Valentine’s Day (or Saint Valentine’s Day) is observed on February 14 each year. Today Valentine’s Day is celebrated in many countries around the world, mostly in the West, although it remains a working day in all of them. The original “St. Valentine” was just a liturgical celebration of one or more early Christian saint named Valentinus. All the modern romantic connotations were added several centuries later by poets.
The day first became associated with romantic love in the circle of Geoffrey Chaucer in the High Middle Ages, when the tradition of courtly love flourished. By the 15th century, it had evolved into an occasion in which lovers expressed their love for each other by presenting flowers, offering confectionery, and sending greeting cards (known as “valentines”).
Modern Valentine’s Day symbols include the heart-shaped outline, doves, and the figure of the winged Cupid. Since the 19th century, handwritten valentines have given way to mass-produced greeting cards.
Valentine’s Day is an old tradition thought to have originated from a Roman Festival known as Lupercalia, according to History.com.
It was held on February 15 as a fertility festival dedicated to Faunus, the Roman god of agriculture.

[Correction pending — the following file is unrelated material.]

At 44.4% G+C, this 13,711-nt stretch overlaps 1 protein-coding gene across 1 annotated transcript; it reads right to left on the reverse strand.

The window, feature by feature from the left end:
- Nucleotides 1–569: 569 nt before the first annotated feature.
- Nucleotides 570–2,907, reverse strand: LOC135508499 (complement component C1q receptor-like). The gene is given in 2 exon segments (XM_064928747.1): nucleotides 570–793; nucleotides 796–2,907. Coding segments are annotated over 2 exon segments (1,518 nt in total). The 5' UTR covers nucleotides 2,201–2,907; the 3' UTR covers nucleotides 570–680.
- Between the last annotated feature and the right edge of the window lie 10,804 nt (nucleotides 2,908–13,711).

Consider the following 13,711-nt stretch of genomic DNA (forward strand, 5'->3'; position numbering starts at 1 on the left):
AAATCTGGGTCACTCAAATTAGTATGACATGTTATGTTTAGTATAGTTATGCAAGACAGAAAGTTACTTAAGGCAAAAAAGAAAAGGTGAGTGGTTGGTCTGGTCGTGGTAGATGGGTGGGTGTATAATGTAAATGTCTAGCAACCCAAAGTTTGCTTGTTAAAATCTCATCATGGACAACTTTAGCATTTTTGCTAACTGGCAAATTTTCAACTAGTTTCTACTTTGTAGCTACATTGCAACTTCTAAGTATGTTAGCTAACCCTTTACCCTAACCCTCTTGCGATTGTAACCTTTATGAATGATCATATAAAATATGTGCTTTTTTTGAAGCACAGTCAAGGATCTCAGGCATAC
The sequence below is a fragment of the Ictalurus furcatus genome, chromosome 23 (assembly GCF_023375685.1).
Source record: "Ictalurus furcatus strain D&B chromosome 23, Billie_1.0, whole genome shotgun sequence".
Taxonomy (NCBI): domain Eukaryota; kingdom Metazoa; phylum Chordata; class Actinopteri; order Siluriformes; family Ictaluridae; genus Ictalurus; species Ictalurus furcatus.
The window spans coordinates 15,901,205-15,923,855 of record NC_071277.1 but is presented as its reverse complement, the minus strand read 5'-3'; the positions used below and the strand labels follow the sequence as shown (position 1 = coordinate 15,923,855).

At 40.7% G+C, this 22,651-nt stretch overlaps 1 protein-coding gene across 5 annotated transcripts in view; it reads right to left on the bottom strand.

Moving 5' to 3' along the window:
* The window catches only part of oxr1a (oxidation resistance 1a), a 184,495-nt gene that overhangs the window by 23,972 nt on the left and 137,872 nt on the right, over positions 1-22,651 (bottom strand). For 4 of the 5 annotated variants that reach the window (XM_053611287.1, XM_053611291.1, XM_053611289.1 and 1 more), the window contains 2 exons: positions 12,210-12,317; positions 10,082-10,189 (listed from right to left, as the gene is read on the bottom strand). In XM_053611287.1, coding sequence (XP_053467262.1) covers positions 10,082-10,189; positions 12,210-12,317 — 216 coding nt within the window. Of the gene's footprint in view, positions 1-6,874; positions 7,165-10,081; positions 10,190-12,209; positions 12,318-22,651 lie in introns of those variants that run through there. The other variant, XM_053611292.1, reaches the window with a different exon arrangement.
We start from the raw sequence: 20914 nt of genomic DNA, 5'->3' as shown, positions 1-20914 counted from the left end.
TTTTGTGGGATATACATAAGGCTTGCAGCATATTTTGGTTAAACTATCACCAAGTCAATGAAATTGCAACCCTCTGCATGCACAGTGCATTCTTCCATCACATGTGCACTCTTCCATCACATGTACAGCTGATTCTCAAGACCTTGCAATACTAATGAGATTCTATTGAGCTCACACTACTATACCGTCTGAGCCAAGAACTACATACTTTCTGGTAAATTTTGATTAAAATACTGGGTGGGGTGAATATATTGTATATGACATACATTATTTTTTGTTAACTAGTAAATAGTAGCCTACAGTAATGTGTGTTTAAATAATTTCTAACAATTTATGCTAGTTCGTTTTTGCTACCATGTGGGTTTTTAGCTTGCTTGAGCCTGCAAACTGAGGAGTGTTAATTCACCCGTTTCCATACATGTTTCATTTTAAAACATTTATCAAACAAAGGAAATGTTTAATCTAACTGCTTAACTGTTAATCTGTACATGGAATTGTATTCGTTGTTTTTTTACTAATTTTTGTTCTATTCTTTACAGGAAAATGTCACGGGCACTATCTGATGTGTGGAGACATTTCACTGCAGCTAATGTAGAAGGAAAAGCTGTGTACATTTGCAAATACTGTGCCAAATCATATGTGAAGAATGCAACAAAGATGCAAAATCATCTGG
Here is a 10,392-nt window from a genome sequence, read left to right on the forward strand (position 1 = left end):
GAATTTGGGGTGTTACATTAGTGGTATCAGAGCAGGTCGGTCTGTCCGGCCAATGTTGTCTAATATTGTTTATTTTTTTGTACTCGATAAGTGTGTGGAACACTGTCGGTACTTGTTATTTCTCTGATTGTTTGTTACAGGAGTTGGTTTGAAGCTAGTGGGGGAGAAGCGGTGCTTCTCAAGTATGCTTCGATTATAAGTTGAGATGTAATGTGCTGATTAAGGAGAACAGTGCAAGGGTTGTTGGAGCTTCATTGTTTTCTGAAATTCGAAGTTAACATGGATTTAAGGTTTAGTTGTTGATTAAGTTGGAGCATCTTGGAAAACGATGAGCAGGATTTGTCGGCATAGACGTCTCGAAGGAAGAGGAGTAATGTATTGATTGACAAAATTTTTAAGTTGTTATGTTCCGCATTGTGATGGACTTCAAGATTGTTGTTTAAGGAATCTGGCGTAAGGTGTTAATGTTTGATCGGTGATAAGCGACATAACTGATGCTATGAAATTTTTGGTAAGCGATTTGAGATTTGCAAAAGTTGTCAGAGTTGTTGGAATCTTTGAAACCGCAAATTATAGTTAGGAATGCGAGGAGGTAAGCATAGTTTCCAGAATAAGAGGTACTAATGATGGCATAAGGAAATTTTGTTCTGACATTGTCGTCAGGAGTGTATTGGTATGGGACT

During the celebrations boys would draw names of girls from a box and the pair would be partners during the festival. These matches often led to marriage.
The festival survived the initial rise of Christianity but was outlawed at the end of the 5th century when Pope Gelasius declared February 14 St Valentine’s Day.
Chaucer, The Canterbury Tales writer, may have actually been behind Valentine’s Day. The medieval English poet took quite a few liberties with history. He’d drop his poetic characters into real-life historical events leaving readers wondering if that’s what really happened.
There is no actual record of Valentine’s Day before Chaucer’s poem in 1375.
It’s in Parliament of Foules that he links the tradition of courtly love to the St Valentine’s feast day – the tradition didn’t exist until after his poem.
The poem refers to February 14 as the day of birds coming together to find a mate. “For this was sent on Seynt Valentyne’s day / Whan every foul cometh ther to choose his mate,” he wrote and maybe invented Valentine’s Day as we now know it.
The St Valentine that inspired the holiday may have been more than one man. The saint officially recognized by the Roman Catholic Church was a real person who died around AD 270. An account from 1400s describes Valentine as a priest who was beheaded by Emperor Claudius II for helping Christian couples wed.
The emperor had banned marriage as he thought single men made better soldiers. Valentine felt this was unfair, so he celebrated marriages in secret.
When the emperor found out he was thrown in jail and sentenced to death.There are similarities between the priest’s and bishop’s stories, which leads people to believe they are the same man.There’s so much confusion around St Valentine that the Church stopped veneration of him in 1969 – though he is still listed as an official saint.”Valentinus” is from the Latin word for worthy, strong or powerful, and was a popular name between the second and eighth centuries AD meaning there are several martyrs with the same name.